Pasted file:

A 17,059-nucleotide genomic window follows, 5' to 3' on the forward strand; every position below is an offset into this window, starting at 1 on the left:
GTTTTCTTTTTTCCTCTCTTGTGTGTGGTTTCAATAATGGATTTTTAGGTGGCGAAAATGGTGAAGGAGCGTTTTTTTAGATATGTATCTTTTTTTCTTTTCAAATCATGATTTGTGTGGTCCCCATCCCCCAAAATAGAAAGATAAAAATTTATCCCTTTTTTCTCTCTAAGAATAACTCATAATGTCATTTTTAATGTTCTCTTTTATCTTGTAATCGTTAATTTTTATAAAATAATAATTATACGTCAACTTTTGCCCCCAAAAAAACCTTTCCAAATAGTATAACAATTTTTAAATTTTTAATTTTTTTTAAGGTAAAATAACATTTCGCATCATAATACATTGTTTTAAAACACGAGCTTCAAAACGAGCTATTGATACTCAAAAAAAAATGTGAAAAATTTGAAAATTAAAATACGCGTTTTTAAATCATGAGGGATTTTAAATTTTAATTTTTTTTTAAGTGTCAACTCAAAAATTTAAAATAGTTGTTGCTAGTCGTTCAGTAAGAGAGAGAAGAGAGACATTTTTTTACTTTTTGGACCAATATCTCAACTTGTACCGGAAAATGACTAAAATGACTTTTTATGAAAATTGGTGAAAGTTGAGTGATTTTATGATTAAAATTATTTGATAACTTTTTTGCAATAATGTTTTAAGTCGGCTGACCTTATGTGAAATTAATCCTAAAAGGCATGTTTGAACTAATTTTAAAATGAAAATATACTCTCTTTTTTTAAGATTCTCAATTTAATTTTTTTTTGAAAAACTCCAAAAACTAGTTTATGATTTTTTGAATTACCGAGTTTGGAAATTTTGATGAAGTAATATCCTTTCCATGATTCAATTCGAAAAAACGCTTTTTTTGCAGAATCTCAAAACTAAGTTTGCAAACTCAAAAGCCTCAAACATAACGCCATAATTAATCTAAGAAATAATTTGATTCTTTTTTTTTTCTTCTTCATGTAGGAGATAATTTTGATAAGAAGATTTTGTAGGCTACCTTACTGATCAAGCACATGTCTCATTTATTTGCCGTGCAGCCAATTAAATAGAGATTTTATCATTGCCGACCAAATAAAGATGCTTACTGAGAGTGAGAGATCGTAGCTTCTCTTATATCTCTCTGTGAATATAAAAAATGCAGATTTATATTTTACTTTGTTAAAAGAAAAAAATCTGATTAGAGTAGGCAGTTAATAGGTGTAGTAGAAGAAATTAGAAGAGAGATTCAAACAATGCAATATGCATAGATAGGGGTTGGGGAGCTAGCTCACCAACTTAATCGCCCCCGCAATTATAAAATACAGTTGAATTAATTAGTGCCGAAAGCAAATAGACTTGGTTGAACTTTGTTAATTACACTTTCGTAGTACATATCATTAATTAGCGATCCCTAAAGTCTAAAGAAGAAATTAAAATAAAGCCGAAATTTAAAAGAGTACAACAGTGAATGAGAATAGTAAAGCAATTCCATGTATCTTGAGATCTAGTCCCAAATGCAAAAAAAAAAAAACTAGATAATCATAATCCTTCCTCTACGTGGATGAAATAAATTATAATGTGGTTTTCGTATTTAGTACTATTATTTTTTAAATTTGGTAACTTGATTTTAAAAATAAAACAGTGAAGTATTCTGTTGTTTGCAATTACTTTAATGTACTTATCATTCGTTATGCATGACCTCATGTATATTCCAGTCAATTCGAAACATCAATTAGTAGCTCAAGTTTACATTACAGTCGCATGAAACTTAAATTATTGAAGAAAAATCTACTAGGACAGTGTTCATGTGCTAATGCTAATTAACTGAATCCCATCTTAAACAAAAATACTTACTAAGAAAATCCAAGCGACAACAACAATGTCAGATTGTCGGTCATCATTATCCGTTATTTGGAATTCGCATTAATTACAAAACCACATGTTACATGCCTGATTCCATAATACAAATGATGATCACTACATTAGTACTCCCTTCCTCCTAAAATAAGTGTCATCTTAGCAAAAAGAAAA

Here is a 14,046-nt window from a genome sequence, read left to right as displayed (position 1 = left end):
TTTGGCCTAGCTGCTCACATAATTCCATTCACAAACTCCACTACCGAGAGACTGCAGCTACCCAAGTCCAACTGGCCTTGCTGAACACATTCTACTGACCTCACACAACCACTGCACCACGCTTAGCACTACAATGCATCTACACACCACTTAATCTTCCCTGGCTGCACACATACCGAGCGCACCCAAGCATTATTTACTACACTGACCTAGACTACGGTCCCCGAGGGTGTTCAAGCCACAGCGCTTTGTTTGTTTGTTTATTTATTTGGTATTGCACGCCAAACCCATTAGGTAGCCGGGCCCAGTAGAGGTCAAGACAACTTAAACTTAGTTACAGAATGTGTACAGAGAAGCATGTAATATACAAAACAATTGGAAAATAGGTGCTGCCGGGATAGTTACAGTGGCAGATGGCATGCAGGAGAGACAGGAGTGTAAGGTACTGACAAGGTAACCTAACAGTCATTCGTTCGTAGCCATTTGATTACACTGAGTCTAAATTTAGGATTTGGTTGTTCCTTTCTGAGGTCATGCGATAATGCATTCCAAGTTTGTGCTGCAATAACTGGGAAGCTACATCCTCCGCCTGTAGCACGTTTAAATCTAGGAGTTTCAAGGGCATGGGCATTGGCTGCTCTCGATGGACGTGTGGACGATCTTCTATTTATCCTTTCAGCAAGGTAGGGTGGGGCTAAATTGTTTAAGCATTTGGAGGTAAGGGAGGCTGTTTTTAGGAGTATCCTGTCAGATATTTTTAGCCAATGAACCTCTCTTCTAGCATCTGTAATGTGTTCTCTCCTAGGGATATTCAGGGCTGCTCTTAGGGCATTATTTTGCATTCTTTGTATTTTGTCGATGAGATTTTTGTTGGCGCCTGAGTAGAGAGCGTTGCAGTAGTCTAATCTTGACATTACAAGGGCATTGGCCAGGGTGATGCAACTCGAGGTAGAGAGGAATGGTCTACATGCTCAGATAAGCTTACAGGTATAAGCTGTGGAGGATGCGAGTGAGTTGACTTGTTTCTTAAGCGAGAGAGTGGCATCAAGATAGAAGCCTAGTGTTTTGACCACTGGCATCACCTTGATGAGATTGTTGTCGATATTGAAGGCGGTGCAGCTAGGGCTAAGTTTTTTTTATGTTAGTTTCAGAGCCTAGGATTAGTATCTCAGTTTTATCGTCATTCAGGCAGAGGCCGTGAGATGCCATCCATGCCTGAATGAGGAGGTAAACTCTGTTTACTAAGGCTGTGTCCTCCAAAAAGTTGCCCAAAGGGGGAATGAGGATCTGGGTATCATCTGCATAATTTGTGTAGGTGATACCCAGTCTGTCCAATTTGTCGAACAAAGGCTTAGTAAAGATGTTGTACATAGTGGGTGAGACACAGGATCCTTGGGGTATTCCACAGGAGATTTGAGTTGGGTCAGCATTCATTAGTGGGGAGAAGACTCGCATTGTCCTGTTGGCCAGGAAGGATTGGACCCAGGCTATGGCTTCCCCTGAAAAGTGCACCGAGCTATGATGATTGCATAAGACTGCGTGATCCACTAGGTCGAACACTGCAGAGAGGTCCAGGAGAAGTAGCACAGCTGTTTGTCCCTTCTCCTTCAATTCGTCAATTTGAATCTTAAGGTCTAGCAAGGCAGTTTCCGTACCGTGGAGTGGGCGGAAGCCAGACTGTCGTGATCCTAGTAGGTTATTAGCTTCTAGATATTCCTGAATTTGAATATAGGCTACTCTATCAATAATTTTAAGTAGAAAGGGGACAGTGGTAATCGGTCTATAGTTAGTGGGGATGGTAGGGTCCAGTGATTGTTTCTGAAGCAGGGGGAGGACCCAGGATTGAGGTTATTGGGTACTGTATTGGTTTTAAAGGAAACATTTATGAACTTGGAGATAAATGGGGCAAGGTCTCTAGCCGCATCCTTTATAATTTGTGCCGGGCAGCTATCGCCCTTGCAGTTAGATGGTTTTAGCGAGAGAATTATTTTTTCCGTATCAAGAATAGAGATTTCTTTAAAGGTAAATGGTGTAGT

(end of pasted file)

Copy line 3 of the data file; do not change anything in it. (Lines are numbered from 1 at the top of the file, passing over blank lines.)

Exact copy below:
Here is a 14,046-nt window from a genome sequence, read left to right as displayed (position 1 = left end):